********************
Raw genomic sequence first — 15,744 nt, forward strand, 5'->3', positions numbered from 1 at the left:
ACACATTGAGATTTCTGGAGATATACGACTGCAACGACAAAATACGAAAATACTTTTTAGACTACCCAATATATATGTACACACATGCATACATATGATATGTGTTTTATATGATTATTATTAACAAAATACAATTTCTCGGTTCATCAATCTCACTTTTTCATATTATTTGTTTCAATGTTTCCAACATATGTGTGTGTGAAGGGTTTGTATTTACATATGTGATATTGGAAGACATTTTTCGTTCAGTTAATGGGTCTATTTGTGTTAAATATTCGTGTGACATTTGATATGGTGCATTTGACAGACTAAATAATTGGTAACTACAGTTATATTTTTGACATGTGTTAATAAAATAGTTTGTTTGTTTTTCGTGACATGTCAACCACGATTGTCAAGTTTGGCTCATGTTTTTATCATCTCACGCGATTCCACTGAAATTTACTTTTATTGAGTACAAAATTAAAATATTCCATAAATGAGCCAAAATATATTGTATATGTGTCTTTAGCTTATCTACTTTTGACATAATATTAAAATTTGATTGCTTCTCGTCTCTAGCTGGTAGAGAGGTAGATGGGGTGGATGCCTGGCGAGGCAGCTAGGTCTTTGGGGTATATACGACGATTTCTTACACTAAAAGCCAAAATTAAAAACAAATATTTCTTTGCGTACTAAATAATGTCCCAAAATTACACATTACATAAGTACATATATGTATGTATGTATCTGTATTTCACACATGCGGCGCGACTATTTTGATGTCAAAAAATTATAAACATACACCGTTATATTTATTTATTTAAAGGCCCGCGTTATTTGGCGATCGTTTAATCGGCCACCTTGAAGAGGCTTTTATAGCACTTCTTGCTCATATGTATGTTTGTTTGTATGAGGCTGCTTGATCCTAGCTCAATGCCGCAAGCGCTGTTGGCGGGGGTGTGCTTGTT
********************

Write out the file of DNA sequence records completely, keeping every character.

Raw genomic sequence first — 15,744 nt, forward strand, 5'->3', positions numbered from 1 at the left:
ACACATTGAGATTTCTGGAGATATACGACTGCAACGACAAAATACGAAAATACTTTTTAGACTACCCAATATATATGTACACACATGCATACATATGATATGTGTTTTATATGATTATTATTAACAAAATACAATTTCTCGGTTCATCAATCTCACTTTTTCATATTATTTGTTTCAATGTTTCCAACATATGTGTGTGTGAAGGGTTTGTATTTACATATGTGATATTGGAAGACATTTTTCGTTCAGTTAATGGGTCTATTTGTGTTAAATATTCGTGTGACATTTGATATGGTGCATTTGACAGACTAAATAATTGGTAACTACAGTTATATTTTTGACATGTGTTAATAAAATAGTTTGTTTGTTTTTCGTGACATGTCAACCACGATTGTCAAGTTTGGCTCATGTTTTTATCATCTCACGCGATTCCACTGAAATTTACTTTTATTGAGTACAAAATTAAAATATTCCATAAATGAGCCAAAATATATTGTATATGTGTCTTTAGCTTATCTACTTTTGACATAATATTAAAATTTGATTGCTTCTCGTCTCTAGCTGGTAGAGAGGTAGATGGGGTGGATGCCTGGCGAGGCAGCTAGGTCTTTGGGGTATATACGACGATTTCTTACACTAAAAGCCAAAATTAAAAACAAATATTTCTTTGCGTACTAAATAATGTCCCAAAATTACACATTACATAAGTACATATATGTATGTATGTATCTGTATTTCACACATGCGGCGCGACTATTTTGATGTCAAAAAATTATAAACATACACCGTTATATTTATTTATTTAAAGGCCCGCGTTATTTGGCGATCGTTTAATCGGCCACCTTGAAGAGGCTTTTATAGCACTTCTTGCTCATATGTATGTTTGTTTGTATGAGGCTGCTTGATCCTAGCTCAATGCCGCAAGCGCTGTTGGCGGGGGTGTGCTTGTT